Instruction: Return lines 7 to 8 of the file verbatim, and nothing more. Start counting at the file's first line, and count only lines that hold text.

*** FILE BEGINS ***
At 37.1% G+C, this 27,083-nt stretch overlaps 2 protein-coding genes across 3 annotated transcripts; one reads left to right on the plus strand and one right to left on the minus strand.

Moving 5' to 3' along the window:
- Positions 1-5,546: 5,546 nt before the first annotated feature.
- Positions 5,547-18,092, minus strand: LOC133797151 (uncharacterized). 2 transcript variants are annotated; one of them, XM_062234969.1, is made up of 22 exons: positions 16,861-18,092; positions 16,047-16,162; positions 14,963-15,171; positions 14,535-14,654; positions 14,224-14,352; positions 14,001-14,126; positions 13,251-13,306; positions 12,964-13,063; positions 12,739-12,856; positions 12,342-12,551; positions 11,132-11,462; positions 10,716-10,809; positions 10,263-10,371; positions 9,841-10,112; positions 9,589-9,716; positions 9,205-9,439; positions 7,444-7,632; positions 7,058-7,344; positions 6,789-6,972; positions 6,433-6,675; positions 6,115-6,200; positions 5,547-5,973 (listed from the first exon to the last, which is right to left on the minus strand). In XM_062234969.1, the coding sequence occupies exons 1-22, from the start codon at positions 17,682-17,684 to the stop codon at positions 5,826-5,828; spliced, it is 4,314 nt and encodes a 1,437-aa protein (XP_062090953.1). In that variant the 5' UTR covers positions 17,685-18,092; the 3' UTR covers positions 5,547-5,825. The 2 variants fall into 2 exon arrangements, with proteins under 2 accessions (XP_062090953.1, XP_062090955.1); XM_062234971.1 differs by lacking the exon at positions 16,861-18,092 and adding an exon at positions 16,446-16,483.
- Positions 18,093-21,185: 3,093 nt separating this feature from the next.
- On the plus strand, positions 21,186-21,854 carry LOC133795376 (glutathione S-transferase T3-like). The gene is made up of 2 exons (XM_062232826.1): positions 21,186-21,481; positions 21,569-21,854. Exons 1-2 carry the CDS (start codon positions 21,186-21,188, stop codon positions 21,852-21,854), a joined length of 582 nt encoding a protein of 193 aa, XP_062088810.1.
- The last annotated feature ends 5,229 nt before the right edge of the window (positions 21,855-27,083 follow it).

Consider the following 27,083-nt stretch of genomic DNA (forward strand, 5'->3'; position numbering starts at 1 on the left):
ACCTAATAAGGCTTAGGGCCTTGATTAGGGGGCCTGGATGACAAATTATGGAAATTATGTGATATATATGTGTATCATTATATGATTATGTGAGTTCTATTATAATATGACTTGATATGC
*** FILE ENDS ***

- The last annotated feature ends 5,229 nt before the right edge of the window (positions 21,855-27,083 follow it).

Consider the following 27,083-nt stretch of genomic DNA (forward strand, 5'->3'; position numbering starts at 1 on the left):